Brazil Will Only Be a Regional Economic Superpower

It is unlikely Brazil will be able to extend its influence beyond Latin America.

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In this March 16, 2012 photo released by Brazil's World Cup 2014 Organization, the Arena Fonte Nova stadium undergoes construction in Salvador, Brazil.

Scheherazade S. Rehman is a professor of international finance/business and international affairs at The George Washington University. You can visit her homepage here and follow her on Twitter @Prof_Rehman

Brazil's meteoric rise has left many wondering what happens after the 2014 World Cup and 2016 XXXI Olympiad. Let me get two thoughts out of the way before we begin the discussion of Brazil possibly becoming the first Latin American superpower. First, we are only talking about an economic superpower and not a conventional superpower (i.e. military, political, and other soft powers.) Second, Brazil's prowess is in all probability destined to be contained to Latin America—a regional juggernaut.

Everyone is asking will it really be different this time or will Brazil remain trapped in the emerging market "black box?" I am using "black box" as a metaphor for "hotel" in the song "Hotel California" by the band Eagles…you can easily check in [into the hotel] but it is very hard  to permanently check out. Most fast growing economies enter the "emerging market black box" and end up swaying up and down in the box and never graduating and maturing into highly developed countries. Something always happens (economic, political, financial, social problems or natural disasters) to prevent their exit from the emerging market black box into the developed country box. The exact lyrics to the Eagle's song are, "You can check-out any time you like, but you can never leave! " Very few have made it out permanently—Japan did.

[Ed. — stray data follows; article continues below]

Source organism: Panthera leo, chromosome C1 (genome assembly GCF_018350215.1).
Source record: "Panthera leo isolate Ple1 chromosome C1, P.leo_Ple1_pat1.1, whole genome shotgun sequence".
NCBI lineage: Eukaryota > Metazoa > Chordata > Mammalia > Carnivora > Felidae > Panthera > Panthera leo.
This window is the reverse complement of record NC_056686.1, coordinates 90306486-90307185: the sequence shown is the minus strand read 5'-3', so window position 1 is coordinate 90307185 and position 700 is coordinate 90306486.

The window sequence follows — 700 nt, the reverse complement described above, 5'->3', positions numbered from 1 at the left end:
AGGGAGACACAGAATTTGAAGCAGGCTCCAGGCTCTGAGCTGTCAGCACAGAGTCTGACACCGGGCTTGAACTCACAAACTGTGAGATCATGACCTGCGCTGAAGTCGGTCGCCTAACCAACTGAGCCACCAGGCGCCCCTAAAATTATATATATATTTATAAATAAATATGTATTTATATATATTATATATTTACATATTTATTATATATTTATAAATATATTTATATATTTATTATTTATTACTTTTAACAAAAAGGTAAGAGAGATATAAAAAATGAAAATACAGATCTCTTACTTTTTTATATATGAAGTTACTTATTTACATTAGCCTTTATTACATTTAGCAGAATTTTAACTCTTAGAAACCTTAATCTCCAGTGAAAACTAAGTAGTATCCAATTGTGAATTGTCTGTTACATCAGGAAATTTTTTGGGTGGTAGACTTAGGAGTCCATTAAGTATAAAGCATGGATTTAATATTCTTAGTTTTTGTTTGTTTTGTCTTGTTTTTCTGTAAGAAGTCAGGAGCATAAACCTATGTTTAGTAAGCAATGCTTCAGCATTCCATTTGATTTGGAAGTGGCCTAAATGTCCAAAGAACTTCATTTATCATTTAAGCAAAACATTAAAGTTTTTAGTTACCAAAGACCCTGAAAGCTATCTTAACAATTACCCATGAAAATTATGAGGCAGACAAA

[See a collection of political cartoons on the economy.]

Brazil's miracle is not that it is growing, but that it has grown so fast (albeit erratically) in such a short period of time. In a little over a decade Brazil's economy (its gross national product) grew by a multiple of five—from $0.5 trillion in 1999 to $2.5 trillion in 2011. Growth rates in terms of annual percentage change were about 4 percent in 2000, they dipped into negative territory in 2009 due to the global meltdown, and then rose to about 8 percent growth in 2010 only to slow down significantly in 2012 (forecasted at below 2 percent). "For a while, financial markets were engrossed in a torrid love affair with Brazil. In the aftermath of the crisis, capital poured into the country, bidding up asset prices." 

For example, Petrobras (the Brazilian oil company) raised $67 billion in its stock market debut i.e. initial public offering. In the past decade Brazil has managed to radically improve its macroeconomic picture. With the help of foreign capital flooding local markets, Brazil's financial picture is currently healthy i.e. its public debt is manageable and world has given the country an investment-grade credit rating.